Mr Edward William Barton-Wright was an English railway engineer who travelled widely and formulated what today we call a mixed martial art. Barton-Wright combined elements of boxing, jujitsu, cane fighting (la cane), and French kick boxing (savat) in order to create a self defence system that could be used by gentlemen on the mean streets of Edwardian London or elsewhere in or beyond the British Empire. For a short time it was so popular that even Sherlock Holmes employed a form of it in his detective adventures; a down-and-dirty form was picked up in the Robert Downey Jnr / Guy Ritchie Holmes movies of a few years ago.
An educated, middle-class Englishman, Barton Wright’s work as an engineer took him all over Europe and to Japan for three years where he took up jujitsu at the school of Jigoro Kano. When he returned to England, he quit engineering in favour of the New Art of Self Defence, which, like any self-respecting Victorian entrepreneur, he branded Bartitsu, opening his own martial arts school teaching a system that included boxing, kickboxing, and stick fighting blended with jujitsu from the barely-known, mysterious culture of Japan.
In 1899, Barton-Wright wrote two articles in the London publication, Pearson’s Magazine, entitled “A New Art of Self Defense”, in which he teased some of the techniques of his new-fangled martial art taught at his subterranean, white-tiled Bartitsu Club.
Employing Japanese instructors K. Tani, S. Yamamoto, and Yukio Tani as well as Pierre Vigny and Armand Cherpillod, Bartitsu enjoyed a brief spell of popularity in England, with Sir Arthur Conan Doyle’s Sherlock Holmes practicing ‘baritsu’ – probably a deliberate misspelling of Bartitsu to avoid any copyright claims – in The Adventure of the Empty House.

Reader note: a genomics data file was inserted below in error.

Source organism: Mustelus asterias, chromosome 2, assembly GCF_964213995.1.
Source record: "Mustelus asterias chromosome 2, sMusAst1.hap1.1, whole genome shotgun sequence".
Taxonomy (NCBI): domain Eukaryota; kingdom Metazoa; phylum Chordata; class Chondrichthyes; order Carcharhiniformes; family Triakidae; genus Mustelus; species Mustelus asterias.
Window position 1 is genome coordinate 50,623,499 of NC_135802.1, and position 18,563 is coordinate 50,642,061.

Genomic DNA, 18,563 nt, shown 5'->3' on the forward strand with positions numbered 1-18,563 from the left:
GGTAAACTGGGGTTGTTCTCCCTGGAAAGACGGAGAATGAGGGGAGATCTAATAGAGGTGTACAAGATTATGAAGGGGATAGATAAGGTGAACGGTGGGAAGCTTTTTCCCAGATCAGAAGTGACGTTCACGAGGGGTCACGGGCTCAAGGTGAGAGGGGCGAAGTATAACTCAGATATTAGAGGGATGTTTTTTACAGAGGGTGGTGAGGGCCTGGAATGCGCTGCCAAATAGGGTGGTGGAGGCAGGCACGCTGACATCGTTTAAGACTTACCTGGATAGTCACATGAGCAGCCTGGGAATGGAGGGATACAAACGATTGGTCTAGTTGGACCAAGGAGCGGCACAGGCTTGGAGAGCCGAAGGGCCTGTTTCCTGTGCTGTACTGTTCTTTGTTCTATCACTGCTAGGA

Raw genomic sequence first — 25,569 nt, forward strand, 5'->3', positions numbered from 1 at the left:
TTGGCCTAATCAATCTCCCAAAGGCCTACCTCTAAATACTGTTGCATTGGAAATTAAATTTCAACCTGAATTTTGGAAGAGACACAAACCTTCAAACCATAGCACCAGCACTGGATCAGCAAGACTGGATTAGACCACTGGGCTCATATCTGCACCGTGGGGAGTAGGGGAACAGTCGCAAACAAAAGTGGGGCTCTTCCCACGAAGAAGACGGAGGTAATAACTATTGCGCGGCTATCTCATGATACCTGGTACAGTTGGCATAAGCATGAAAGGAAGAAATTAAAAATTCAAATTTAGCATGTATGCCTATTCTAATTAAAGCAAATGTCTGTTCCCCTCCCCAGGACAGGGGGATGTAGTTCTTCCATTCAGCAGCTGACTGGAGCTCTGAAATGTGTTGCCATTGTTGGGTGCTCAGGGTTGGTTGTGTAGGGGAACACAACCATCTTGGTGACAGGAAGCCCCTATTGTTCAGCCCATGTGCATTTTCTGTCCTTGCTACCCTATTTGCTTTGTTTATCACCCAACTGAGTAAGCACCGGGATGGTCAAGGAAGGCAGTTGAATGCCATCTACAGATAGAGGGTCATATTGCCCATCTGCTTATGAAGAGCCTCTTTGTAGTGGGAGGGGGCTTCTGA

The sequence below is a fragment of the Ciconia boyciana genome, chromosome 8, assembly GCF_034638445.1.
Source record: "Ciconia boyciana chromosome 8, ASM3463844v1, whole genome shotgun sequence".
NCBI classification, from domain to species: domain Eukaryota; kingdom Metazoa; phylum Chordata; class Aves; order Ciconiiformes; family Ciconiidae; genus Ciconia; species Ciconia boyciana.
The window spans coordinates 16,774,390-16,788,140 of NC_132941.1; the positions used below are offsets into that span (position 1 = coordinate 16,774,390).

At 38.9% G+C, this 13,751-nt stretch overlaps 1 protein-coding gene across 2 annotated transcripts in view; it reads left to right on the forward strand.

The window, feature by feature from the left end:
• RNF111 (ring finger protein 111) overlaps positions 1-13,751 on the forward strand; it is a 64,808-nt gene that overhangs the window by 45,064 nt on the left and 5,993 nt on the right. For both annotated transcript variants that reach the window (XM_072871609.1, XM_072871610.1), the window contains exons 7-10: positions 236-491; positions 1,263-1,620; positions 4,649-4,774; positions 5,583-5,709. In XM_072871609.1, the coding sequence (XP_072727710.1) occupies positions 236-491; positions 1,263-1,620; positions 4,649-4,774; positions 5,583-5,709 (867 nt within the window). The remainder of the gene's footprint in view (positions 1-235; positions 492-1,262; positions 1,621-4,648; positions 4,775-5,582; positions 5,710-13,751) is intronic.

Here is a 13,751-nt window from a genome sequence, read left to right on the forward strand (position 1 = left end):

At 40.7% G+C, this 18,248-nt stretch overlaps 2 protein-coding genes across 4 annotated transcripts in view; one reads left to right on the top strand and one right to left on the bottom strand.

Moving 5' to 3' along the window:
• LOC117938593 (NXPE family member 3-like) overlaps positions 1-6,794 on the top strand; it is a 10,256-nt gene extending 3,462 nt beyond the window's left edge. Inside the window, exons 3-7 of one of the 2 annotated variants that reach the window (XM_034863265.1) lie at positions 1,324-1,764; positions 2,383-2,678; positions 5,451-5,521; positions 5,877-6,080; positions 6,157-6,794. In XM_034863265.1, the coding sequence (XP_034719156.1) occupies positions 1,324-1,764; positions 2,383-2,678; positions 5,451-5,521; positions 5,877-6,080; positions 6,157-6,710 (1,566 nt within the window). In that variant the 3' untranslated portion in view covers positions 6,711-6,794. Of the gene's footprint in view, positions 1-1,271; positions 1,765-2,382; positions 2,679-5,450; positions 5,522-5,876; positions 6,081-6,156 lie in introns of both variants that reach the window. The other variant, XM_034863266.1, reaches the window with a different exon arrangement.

The fad was short-lived, probably not helped by Barton-Wright’s personality, his business sense and the whimsical mash-up of techniques and applications lashed together under one banner. By 1903, the Bartitsu Club closed, with most of the instructors setting up their own self defense schools in London. Barton-Wright continued to develop and teach Bartitsu until the 1920’s alongside his main occupation as a physical therapist. He died in 1951 at the age of 90.
In the HEMA community, Bartitsu is enjoying a resurgence. The bar to entry is very low – from sticks to umbrellas – and there’s an entertainingly wide array of techniques, weapons and fighting styles wrapped within it. Bartitsu appeals to as many non-martial artists as students of the source disciplines. La cane is not so different from English singlestick and military sabre; there is a clear lineage through all the ‘forgotten’ European martial arts that preceded it.
Practitioners also take a delight in the eccentricity of Barton-Wright’s ideas and examples; if you’ve seen ‘how to defend yourself with a bicycle’, it’s a small step to improvise other weapons from everyday objects; and, with the young lady depicted in the bicycle defence illustrations, Bartitsu is held up as an early gender-inclusive method.